Ancient Greek History

Alexander the Great’s Balkan Campaign

Written by in Comments Off on Alexander the Great’s Balkan Campaign

Few leaders in history have inspired as much awe as Alexander the Great. In his time as the king of Macedonia, Alexander conquered most of the known world, with his empire extending from Greece to the Indian subcontinent. While Alexander is known today as a great leader and military commander, upon ascending the Macedonian throne, many nonetheless challenged his rule.

Vassal states of the kingdom, particularly Thrace, Athens, and Thebes, took Alexander’s ascension to the throne as the moment to throw-off Macedonian rule and assert their independence. Intent on conquering the Persian Empire, Alexander made it his mission to bring these smaller kingdoms in line before he set out on his primary military goal.

Alexander’s Pacification of Thessaly

Shortly after the death of Alexander’s father, Philip II, nobles in Thessaly sought to challenge Alexander’s rule. Unwilling to compromise or use diplomacy, Alexander rode to Thessaly with a force of 3,000 cavalry. Arriving at the pass between Mount Olympus and Mount Ossa, Alexander found the Thessalian army arrayed in a defensive position. In a spark of strategic brilliance, Alexander ordered his army to cross over Mount Ossa at night and positioned himself behind the Thessalians’ rear. Outmaneuvered, the Thessalians surrendered to Alexander and joined his growing army.

Alexander continued his march south to the Peloponnese peninsula, convincing Athens and Corinth to submit to his rule. During his march, Alexander was also given many titles, including leader of the Sacred League and Hegemon of the Corinth League.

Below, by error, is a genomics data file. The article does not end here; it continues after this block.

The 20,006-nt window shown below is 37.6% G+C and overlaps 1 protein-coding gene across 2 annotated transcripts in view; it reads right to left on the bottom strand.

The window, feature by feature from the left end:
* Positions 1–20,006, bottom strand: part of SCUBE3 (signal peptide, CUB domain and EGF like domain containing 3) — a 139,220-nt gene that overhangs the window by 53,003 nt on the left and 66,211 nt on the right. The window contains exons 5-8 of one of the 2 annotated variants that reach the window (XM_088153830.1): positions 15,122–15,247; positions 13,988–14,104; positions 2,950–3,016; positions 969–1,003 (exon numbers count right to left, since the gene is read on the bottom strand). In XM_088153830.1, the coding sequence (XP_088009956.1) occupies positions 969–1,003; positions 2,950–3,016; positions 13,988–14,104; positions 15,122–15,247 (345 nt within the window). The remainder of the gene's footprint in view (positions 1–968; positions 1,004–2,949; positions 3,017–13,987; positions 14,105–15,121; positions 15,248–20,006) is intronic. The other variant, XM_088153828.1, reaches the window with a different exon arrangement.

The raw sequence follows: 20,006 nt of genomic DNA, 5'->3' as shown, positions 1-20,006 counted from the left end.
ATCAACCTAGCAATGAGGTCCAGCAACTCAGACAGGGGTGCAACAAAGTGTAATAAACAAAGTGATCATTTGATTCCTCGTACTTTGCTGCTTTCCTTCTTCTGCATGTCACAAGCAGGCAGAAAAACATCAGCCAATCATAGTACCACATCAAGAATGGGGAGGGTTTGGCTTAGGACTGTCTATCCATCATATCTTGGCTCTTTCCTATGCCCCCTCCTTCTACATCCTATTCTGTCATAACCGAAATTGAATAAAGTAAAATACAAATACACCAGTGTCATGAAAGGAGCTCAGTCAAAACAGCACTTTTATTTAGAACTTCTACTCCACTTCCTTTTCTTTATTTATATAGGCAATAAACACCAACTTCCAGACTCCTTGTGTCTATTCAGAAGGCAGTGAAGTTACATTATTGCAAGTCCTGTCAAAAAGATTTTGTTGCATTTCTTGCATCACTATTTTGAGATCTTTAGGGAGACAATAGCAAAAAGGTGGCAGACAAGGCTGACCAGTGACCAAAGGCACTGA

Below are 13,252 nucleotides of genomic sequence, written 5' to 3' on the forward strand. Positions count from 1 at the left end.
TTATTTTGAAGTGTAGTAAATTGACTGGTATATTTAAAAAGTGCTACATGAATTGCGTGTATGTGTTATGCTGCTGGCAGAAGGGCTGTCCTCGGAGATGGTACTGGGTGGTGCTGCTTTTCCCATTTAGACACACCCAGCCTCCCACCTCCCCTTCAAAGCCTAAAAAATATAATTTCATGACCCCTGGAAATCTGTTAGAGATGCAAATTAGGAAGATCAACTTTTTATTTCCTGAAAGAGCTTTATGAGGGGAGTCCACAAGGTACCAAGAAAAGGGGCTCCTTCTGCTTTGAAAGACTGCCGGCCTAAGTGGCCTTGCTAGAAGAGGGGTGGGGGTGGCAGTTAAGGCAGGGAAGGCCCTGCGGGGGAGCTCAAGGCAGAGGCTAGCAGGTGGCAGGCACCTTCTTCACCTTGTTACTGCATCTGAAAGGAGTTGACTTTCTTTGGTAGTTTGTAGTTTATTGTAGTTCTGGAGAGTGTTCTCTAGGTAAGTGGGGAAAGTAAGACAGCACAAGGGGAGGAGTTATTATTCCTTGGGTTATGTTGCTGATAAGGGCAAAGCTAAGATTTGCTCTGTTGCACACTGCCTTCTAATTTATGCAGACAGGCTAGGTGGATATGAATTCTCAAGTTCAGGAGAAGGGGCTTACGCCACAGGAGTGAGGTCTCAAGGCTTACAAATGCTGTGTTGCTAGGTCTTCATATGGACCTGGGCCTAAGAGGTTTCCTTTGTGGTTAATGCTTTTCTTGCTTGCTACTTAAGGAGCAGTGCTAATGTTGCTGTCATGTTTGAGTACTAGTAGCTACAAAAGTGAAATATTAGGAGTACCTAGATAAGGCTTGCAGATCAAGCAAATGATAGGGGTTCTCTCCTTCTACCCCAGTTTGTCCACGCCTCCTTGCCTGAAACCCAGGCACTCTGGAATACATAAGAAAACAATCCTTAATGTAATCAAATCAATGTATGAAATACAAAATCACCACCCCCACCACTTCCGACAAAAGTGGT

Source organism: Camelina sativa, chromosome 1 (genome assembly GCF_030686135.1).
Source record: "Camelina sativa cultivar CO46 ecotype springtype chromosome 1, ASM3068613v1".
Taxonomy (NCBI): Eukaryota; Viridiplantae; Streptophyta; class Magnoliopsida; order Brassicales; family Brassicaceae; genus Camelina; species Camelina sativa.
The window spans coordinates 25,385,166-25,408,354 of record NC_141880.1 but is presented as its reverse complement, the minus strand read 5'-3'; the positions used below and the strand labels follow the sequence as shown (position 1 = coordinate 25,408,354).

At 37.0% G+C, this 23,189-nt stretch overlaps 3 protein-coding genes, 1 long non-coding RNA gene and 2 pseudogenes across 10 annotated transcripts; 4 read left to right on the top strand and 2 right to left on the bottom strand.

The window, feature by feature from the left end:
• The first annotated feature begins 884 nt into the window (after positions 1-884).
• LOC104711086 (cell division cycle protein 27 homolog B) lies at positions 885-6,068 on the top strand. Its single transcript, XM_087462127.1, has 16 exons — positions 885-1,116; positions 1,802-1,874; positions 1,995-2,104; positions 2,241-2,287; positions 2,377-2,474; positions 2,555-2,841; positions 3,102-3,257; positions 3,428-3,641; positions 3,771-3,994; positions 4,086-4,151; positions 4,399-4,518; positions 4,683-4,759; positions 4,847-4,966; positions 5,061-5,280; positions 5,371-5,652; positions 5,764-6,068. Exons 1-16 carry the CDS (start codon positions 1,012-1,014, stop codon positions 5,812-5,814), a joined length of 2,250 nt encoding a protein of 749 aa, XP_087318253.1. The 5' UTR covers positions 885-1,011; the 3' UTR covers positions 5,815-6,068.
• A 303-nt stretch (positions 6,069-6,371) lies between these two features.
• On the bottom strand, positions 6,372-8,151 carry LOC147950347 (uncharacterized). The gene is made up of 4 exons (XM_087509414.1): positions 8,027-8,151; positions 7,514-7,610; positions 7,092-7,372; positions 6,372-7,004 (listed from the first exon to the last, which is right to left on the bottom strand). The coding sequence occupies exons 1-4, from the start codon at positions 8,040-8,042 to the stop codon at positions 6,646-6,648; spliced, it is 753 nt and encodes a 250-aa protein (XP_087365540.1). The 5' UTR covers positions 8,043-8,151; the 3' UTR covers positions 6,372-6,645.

Revolts in Thrace

The following spring, Alexander sought to shore up Macedonia’s northern frontier by quelling revolts in Thrace and Albania stirred up by Triballi and Illyrian tribesmen. The chief engagement in this stage of the campaign was the Battle of Mount Haemus, where Macedonian heavy infantry defeated a large Triballi force that had built a palisade on the mountain. When Alexander was unable to dislodge a large Triballi garrison on the island of Peuce, he marched down the Danube River and sought an engagement with another group of Thracians, the Getae. Impressed by Alexander’s military prowess and the performance of his cavalry, the Getae retreated before the large Macedonian force.

In late 335 BC, Alexander turned his attention to the revolting Illyrian tribes of modern-day Albania. Alexander concentrated his attack on the pass at Pelium, which controlled access to southern Greece. Relying on the aid of his heavy infantry troopers, Alexander was able to defeat the Illyrians, earning him the respect of Danubian tribesmen in the area and further allowing his army easy access to southern Greece.

Destruction of Thebes

Alexander’s military operations against the Triballi and Illyrians led Thebes to assert its independence from Macedonia. Leaders of the revolt were spurred on by money from the Persian King Darius III and news that Alexander had been slain in the fight. Disturbed by the development, Alexander marched his army to the city and prepared for battle. At first, Alexander opted for a cautious approach. Settling his camp far from the city, Alexander offered generous terms to Thebes, promising to spare the city if the leaders of the revolt surrendered to him. When Thebes denied Alexander’s terms, he ordered his army to destroy the city after an intense battle. Additionally, Alexander ordered the execution of all male residents of Thebes and enslaved the women and children.

Alexander the Great’s Balkan campaign allowed the young Macedonian king to concentrate on the coming war with the Persian Empire. Alexander’s military conquests in the campaign quelled any lingering dissent against his rule in the kingdom, permitting him to turn his focus to expanding his empire into the east. Alexander’s destruction of Thebes further provided a powerful example of the punishment that would await any of his subjects if they chose to question the legitimacy of his reign.



Categorized in:

This post was written by Greek Boston

Related History and Mythology Articles You Might Be Interested In...